No Farmers, No Food. No Immigrants, No Farmers.

A farmer friend of mine has a bumper sticker on her truck that says, “No Farmers, No Food.” This came to mind last night when I saw the first episode of a new min-series on MSNBC entitled “What’s Eating America” with Chef and activist Andrew Zimmem. Episode 1 is titled “Who’s Feeding America” Watching this made me understand better than ever that whether we are talking about row crop workers, winery workers, dairy farmworkers, meat and seafood processing, restaurants and even food trucks which are now the rage, we would not have the food we enjoy without immigrants (documented and undocumented).

Among the statistics that Chef Zimmem provided in this show are the following:

91% of California crop workers are immigrants
62.8 % of Butchers and Fish processing workers are foreign-born

A woman who runs a family business catching and processing Maryland Crabs was interviewed. She has been fortunate to be able to obtain H-2B seasonal visas this year for the workers she needs. She explained that her small community has a total population of only 165 (including children and elderly) and she needs to hire 105 workers each year. She said that she knew lots of family businesses that were lost because they could not get the visas for their businesses. Some years ago, a large grower told me that he was going to make sure that every person hired by his business was “legal”. A few months later he called and said that he would have to close his business if he did not resume hiring undocumented persons.

For those immigrants with farming experience and legal residence, they have been able to contribute to feeding the American consumers as entrepreneurs as well as workers. There was an article in the Washington Post on Jan 22 by Rebecca Tan who wrote “New to the country, veterans of the land “The article pointed out that U.S. farmers have been – and are- predominately white and male. A third of them are over 65 and many struggle to find successors, contributing to a crisis within the industry that has seen rises in bankruptcies, loan delinquencies and suicides. Given that most new immigrants are working age and many of them come with agricultural experience, skills and the willingness to do hard work, they have much to offer in revitalizing our farms. Across the country are pubic and private organizations trying to connect immigrants with resources needed to get started on their own. It is expected that they will infuse the industry with new energy and new traditions. The Washington Post article discussed the book “The New American Farmer” in which Syracuse University Professor Minkoff-Zern says that immigrant farmers often introduce new crops and their own, more sustainable farming practices – complementing a growing U.S. “food movement’ that urges consumers to take back control of what they eat. The article talks about immigrant farmers in Maryland who have become their neighborhood’s local producers, reviving fading relationships among buyers, farmers and landowners. It also quoted one Mexican farmer that just naturally limited use of chemicals. The farmer said that “We were organic in Mexico; we just didn’t know we were.”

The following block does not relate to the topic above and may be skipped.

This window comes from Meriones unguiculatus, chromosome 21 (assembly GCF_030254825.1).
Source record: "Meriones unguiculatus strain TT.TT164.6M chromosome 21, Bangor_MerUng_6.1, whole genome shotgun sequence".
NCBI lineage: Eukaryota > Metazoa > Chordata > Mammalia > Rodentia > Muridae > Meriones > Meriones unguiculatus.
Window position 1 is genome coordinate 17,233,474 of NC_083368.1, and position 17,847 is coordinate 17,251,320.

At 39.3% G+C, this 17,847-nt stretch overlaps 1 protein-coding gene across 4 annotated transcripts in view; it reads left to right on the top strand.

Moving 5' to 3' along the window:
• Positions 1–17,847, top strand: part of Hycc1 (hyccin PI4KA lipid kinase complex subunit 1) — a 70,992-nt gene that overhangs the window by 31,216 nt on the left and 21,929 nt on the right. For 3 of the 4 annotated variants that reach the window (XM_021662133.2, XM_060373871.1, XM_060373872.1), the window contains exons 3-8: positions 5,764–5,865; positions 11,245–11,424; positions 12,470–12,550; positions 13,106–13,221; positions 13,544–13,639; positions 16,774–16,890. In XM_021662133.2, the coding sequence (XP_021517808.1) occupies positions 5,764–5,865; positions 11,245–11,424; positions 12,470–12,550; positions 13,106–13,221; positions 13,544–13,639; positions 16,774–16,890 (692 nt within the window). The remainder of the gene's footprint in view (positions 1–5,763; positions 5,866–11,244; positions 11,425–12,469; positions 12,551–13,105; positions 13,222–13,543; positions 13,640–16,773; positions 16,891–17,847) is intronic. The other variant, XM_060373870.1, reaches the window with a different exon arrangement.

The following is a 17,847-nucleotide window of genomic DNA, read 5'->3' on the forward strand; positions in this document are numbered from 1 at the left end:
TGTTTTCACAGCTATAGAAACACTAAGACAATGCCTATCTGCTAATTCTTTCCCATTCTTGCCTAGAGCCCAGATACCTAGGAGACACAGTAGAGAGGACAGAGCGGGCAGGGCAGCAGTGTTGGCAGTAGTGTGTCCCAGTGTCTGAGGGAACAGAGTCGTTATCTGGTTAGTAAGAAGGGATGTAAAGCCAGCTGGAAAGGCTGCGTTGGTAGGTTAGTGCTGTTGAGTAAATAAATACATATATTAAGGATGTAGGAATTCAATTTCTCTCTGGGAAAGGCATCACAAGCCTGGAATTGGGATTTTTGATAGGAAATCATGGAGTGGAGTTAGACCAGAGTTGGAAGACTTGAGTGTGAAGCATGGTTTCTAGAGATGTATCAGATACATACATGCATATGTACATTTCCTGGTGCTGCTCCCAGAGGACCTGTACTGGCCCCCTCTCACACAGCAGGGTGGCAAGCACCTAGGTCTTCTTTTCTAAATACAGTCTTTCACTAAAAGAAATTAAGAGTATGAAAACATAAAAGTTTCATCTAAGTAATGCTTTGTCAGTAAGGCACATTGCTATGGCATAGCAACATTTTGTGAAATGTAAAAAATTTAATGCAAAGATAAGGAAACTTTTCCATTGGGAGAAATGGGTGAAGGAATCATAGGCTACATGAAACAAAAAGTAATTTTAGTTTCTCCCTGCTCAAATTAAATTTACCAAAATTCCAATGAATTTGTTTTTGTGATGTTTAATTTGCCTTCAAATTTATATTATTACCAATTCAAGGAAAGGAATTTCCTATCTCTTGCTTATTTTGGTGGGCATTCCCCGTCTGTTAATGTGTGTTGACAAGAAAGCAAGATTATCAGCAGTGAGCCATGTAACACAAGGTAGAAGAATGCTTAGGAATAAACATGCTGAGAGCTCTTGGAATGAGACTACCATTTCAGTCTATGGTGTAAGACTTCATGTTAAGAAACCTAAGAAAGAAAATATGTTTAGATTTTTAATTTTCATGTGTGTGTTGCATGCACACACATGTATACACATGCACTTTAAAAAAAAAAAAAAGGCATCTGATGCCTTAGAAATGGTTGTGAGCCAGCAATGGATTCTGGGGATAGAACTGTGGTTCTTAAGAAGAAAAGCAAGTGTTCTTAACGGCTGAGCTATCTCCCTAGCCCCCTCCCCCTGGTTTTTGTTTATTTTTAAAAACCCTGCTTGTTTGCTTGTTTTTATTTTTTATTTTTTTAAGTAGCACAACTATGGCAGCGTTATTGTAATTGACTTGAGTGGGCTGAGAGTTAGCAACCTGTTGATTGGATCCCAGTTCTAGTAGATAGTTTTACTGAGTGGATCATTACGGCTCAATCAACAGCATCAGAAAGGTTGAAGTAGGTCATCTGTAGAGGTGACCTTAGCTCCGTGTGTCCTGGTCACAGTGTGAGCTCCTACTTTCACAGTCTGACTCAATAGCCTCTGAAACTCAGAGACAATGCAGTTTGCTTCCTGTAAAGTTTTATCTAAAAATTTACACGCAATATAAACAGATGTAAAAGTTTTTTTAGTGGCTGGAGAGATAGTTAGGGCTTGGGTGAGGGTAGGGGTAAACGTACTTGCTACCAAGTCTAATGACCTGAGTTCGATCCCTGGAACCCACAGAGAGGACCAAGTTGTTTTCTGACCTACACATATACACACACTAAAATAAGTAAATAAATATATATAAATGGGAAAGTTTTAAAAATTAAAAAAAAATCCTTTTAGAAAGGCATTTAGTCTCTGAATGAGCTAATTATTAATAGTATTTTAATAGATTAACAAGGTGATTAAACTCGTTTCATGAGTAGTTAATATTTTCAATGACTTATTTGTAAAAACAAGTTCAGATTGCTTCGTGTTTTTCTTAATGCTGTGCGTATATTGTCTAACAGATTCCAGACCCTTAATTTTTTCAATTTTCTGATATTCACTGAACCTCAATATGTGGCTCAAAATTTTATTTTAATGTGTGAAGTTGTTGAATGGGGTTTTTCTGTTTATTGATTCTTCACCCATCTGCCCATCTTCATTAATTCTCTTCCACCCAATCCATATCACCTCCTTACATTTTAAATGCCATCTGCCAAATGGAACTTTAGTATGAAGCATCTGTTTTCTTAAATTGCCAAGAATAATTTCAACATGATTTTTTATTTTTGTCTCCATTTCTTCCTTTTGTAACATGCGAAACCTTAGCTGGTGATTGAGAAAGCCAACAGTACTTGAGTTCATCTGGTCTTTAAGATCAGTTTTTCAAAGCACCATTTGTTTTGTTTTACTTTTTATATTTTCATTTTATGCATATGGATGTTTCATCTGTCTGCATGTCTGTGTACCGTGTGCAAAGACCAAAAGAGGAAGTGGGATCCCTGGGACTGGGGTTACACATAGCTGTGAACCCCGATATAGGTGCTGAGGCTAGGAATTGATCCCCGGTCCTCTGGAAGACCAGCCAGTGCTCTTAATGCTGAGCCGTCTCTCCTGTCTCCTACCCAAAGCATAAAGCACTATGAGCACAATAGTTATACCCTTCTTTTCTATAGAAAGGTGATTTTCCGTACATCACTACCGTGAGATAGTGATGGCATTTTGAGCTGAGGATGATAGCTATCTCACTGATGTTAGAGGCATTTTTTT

Neither the TV show nor the Washington post article highlighted South Florida but those who live here certainly are aware of the enormous contributions of immigrants in the farming industry here. We are also fortunate to have immigrants introduce us to new foods. Whether it is immigrants buying the farms of elderly citizens or those working for them in the field, they are feeding us, and they are a vital part of our community.

Linda M Kaplan
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